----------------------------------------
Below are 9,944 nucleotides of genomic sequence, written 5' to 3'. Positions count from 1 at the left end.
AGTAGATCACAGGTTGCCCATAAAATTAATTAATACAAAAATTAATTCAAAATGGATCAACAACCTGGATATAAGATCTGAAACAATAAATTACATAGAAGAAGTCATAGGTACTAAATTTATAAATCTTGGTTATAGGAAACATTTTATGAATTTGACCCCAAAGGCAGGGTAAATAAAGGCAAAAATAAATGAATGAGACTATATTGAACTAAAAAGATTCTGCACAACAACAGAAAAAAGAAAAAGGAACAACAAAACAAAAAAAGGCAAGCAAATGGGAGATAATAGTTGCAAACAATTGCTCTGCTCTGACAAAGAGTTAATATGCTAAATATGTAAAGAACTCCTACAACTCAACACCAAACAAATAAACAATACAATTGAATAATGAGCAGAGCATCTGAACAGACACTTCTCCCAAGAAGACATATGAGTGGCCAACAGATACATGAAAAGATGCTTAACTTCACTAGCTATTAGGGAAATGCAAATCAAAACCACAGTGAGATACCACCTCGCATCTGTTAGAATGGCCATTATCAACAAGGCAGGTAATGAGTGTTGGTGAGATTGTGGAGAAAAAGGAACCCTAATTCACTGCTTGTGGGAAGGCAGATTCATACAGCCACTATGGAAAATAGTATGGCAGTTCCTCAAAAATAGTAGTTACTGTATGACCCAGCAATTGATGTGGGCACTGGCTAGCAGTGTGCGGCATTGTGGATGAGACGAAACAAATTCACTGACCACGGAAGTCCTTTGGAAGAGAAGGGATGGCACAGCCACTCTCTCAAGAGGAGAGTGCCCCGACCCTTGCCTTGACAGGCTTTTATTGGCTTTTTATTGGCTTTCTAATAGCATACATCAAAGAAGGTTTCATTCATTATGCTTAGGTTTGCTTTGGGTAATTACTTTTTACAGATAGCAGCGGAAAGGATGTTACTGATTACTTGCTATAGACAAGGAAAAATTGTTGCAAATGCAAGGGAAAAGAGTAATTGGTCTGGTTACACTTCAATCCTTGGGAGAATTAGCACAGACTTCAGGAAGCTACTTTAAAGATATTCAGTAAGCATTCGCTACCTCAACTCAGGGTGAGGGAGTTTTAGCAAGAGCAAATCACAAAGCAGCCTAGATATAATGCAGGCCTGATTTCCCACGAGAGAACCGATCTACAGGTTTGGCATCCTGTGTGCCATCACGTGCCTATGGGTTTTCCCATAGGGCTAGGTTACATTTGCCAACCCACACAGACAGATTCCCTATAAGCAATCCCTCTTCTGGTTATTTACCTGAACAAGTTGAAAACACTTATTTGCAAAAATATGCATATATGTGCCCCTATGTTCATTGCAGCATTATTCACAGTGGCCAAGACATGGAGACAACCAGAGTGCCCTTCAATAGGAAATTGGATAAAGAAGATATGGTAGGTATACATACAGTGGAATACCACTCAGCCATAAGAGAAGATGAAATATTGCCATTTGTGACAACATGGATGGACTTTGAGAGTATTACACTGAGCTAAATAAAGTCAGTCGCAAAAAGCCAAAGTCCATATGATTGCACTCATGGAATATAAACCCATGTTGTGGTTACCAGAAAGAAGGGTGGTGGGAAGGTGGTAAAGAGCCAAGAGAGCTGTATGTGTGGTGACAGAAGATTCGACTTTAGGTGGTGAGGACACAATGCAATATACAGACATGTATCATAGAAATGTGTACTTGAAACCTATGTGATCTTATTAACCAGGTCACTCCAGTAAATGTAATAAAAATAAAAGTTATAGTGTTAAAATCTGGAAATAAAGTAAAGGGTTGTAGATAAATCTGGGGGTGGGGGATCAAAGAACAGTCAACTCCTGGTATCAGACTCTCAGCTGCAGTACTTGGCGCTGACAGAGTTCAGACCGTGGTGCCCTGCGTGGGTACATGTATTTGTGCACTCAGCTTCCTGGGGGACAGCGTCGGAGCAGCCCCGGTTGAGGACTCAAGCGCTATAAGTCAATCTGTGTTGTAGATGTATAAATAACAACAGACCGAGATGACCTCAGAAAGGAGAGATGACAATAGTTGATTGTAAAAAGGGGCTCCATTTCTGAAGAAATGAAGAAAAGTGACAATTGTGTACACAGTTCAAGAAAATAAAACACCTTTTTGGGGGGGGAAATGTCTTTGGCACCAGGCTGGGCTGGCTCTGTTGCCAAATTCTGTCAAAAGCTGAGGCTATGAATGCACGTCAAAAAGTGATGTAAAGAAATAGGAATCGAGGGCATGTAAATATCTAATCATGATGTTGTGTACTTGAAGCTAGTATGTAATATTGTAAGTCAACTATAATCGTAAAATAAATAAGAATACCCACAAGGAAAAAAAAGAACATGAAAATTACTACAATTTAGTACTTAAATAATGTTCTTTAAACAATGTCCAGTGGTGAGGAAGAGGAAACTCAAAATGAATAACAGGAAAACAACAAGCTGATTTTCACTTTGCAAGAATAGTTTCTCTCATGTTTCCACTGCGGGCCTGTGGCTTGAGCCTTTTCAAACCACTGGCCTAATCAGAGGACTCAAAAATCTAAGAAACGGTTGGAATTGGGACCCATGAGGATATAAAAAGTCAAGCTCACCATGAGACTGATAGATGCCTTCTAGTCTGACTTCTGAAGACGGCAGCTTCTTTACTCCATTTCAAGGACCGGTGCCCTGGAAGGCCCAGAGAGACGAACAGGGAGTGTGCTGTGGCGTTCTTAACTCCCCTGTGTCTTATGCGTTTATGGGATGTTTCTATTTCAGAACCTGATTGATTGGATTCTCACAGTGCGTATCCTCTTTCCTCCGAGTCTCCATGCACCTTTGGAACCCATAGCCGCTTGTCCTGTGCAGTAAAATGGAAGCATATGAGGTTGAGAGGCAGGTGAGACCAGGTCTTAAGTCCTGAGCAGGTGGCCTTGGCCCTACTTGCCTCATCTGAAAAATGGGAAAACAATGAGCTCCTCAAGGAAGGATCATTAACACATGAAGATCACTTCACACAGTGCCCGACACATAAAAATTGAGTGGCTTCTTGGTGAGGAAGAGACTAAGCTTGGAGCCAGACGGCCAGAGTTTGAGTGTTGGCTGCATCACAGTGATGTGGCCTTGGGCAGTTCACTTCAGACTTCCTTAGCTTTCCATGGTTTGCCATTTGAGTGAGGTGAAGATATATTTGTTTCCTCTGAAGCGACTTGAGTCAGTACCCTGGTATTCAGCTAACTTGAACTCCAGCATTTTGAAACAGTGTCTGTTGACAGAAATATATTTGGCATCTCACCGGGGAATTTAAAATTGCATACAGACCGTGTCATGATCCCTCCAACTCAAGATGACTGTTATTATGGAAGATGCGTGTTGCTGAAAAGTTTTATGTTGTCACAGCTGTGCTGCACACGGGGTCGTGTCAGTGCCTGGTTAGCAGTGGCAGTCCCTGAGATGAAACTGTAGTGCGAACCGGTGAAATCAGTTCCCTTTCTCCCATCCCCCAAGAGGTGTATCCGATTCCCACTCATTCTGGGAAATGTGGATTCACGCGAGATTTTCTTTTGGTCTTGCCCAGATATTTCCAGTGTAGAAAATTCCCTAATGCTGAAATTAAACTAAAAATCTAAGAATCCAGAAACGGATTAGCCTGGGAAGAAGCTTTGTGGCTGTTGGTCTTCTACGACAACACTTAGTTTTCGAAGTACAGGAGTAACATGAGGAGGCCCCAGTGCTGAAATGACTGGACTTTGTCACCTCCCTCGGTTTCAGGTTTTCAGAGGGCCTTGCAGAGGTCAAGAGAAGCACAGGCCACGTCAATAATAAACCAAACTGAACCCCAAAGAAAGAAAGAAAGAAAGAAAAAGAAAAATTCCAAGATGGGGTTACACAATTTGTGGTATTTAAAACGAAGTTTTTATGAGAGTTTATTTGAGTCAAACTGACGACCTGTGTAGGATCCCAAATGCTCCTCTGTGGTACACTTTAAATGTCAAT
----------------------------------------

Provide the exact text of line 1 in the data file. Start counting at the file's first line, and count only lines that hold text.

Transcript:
Below are 9,944 nucleotides of genomic sequence, written 5' to 3'. Positions count from 1 at the left end.